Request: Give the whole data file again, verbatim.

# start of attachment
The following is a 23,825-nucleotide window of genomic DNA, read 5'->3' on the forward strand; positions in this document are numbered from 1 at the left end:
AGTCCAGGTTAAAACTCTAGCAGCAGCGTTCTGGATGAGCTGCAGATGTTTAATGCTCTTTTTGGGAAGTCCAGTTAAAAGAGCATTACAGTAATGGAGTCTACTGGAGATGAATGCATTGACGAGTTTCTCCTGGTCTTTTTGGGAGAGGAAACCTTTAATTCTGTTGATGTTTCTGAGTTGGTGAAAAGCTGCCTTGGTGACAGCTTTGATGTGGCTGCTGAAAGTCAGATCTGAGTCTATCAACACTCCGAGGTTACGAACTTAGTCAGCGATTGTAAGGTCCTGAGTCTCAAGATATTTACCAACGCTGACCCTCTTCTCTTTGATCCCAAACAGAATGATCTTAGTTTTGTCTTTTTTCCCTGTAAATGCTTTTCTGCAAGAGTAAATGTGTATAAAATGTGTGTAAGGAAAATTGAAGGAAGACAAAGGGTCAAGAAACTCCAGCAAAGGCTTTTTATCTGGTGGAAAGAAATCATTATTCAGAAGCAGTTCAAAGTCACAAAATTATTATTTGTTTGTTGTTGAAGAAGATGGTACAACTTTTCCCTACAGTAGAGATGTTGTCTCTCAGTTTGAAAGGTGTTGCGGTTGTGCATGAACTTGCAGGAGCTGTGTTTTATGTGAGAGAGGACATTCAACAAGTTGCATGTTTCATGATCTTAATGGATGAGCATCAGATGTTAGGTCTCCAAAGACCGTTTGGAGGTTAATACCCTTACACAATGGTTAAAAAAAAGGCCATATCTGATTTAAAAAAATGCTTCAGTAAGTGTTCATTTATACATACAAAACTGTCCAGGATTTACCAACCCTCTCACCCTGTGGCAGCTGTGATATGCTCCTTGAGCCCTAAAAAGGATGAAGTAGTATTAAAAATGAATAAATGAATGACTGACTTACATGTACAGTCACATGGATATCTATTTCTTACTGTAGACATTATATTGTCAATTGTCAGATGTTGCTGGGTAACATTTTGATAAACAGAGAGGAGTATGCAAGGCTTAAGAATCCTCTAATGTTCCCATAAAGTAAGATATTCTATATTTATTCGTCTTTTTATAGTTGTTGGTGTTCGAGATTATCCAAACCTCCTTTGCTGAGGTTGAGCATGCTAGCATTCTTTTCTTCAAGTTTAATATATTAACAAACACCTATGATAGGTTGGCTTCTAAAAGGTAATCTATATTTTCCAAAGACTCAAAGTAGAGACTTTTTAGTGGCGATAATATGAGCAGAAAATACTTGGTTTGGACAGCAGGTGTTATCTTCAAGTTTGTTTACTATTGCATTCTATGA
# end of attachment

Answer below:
The following is a 23,825-nucleotide window of genomic DNA, read 5'->3' on the forward strand; positions in this document are numbered from 1 at the left end:
AGTCCAGGTTAAAACTCTAGCAGCAGCGTTCTGGATGAGCTGCAGATGTTTAATGCTCTTTTTGGGAAGTCCAGTTAAAAGAGCATTACAGTAATGGAGTCTACTGGAGATGAATGCATTGACGAGTTTCTCCTGGTCTTTTTGGGAGAGGAAACCTTTAATTCTGTTGATGTTTCTGAGTTGGTGAAAAGCTGCCTTGGTGACAGCTTTGATGTGGCTGCTGAAAGTCAGATCTGAGTCTATCAACACTCCGAGGTTACGAACTTAGTCAGCGATTGTAAGGTCCTGAGTCTCAAGATATTTACCAACGCTGACCCTCTTCTCTTTGATCCCAAACAGAATGATCTTAGTTTTGTCTTTTTTCCCTGTAAATGCTTTTCTGCAAGAGTAAATGTGTATAAAATGTGTGTAAGGAAAATTGAAGGAAGACAAAGGGTCAAGAAACTCCAGCAAAGGCTTTTTATCTGGTGGAAAGAAATCATTATTCAGAAGCAGTTCAAAGTCACAAAATTATTATTTGTTTGTTGTTGAAGAAGATGGTACAACTTTTCCCTACAGTAGAGATGTTGTCTCTCAGTTTGAAAGGTGTTGCGGTTGTGCATGAACTTGCAGGAGCTGTGTTTTATGTGAGAGAGGACATTCAACAAGTTGCATGTTTCATGATCTTAATGGATGAGCATCAGATGTTAGGTCTCCAAAGACCGTTTGGAGGTTAATACCCTTACACAATGGTTAAAAAAAAGGCCATATCTGATTTAAAAAAATGCTTCAGTAAGTGTTCATTTATACATACAAAACTGTCCAGGATTTACCAACCCTCTCACCCTGTGGCAGCTGTGATATGCTCCTTGAGCCCTAAAAAGGATGAAGTAGTATTAAAAATGAATAAATGAATGACTGACTTACATGTACAGTCACATGGATATCTATTTCTTACTGTAGACATTATATTGTCAATTGTCAGATGTTGCTGGGTAACATTTTGATAAACAGAGAGGAGTATGCAAGGCTTAAGAATCCTCTAATGTTCCCATAAAGTAAGATATTCTATATTTATTCGTCTTTTTATAGTTGTTGGTGTTCGAGATTATCCAAACCTCCTTTGCTGAGGTTGAGCATGCTAGCATTCTTTTCTTCAAGTTTAATATATTAACAAACACCTATGATAGGTTGGCTTCTAAAAGGTAATCTATATTTTCCAAAGACTCAAAGTAGAGACTTTTTAGTGGCGATAATATGAGCAGAAAATACTTGGTTTGGACAGCAGGTGTTATCTTCAAGTTTGTTTACTATTGCATTCTATGA